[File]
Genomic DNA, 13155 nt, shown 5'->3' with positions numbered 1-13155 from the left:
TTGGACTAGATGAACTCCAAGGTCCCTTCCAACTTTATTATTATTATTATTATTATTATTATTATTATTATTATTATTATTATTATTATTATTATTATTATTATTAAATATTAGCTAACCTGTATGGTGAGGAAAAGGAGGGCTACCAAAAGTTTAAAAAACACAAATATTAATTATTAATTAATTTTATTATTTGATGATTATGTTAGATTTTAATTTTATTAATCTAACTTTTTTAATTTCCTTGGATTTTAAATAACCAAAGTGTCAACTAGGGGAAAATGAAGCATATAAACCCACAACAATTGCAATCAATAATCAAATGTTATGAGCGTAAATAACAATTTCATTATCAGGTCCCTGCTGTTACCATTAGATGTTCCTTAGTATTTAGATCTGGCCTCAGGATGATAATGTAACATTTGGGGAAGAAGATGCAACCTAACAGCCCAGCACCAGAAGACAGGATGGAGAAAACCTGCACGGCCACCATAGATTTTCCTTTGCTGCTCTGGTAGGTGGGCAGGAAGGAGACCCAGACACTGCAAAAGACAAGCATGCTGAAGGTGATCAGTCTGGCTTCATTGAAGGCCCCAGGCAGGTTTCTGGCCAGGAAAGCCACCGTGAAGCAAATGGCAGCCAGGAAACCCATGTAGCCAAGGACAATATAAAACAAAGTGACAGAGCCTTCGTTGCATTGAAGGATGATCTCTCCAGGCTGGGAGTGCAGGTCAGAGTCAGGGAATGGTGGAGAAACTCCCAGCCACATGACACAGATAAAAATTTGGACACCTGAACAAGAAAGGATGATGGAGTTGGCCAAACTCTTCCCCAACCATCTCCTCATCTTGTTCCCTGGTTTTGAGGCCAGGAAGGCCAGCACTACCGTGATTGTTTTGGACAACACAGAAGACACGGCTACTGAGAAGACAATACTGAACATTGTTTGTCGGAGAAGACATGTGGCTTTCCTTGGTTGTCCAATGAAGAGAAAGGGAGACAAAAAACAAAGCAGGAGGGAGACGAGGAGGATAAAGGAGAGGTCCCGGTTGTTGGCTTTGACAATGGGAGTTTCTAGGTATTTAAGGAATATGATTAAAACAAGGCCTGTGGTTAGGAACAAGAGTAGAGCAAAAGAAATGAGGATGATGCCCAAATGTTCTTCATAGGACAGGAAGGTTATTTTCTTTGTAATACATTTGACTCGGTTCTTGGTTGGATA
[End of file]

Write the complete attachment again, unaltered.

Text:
Genomic DNA, 13155 nt, shown 5'->3' with positions numbered 1-13155 from the left:
TTGGACTAGATGAACTCCAAGGTCCCTTCCAACTTTATTATTATTATTATTATTATTATTATTATTATTATTATTATTATTATTATTATTATTATTATTATTATTAAATATTAGCTAACCTGTATGGTGAGGAAAAGGAGGGCTACCAAAAGTTTAAAAAACACAAATATTAATTATTAATTAATTTTATTATTTGATGATTATGTTAGATTTTAATTTTATTAATCTAACTTTTTTAATTTCCTTGGATTTTAAATAACCAAAGTGTCAACTAGGGGAAAATGAAGCATATAAACCCACAACAATTGCAATCAATAATCAAATGTTATGAGCGTAAATAACAATTTCATTATCAGGTCCCTGCTGTTACCATTAGATGTTCCTTAGTATTTAGATCTGGCCTCAGGATGATAATGTAACATTTGGGGAAGAAGATGCAACCTAACAGCCCAGCACCAGAAGACAGGATGGAGAAAACCTGCACGGCCACCATAGATTTTCCTTTGCTGCTCTGGTAGGTGGGCAGGAAGGAGACCCAGACACTGCAAAAGACAAGCATGCTGAAGGTGATCAGTCTGGCTTCATTGAAGGCCCCAGGCAGGTTTCTGGCCAGGAAAGCCACCGTGAAGCAAATGGCAGCCAGGAAACCCATGTAGCCAAGGACAATATAAAACAAAGTGACAGAGCCTTCGTTGCATTGAAGGATGATCTCTCCAGGCTGGGAGTGCAGGTCAGAGTCAGGGAATGGTGGAGAAACTCCCAGCCACATGACACAGATAAAAATTTGGACACCTGAACAAGAAAGGATGATGGAGTTGGCCAAACTCTTCCCCAACCATCTCCTCATCTTGTTCCCTGGTTTTGAGGCCAGGAAGGCCAGCACTACCGTGATTGTTTTGGACAACACAGAAGACACGGCTACTGAGAAGACAATACTGAACATTGTTTGTCGGAGAAGACATGTGGCTTTCCTTGGTTGTCCAATGAAGAGAAAGGGAGACAAAAAACAAAGCAGGAGGGAGACGAGGAGGATAAAGGAGAGGTCCCGGTTGTTGGCTTTGACAATGGGAGTTTCTAGGTATTTAAGGAATATGATTAAAACAAGGCCTGTGGTTAGGAACAAGAGTAGAGCAAAAGAAATGAGGATGATGCCCAAATGTTCTTCATAGGACAGGAAGGTTATTTTCTTTGTAATACATTTGACTCGGTTCTTGGTTGGATA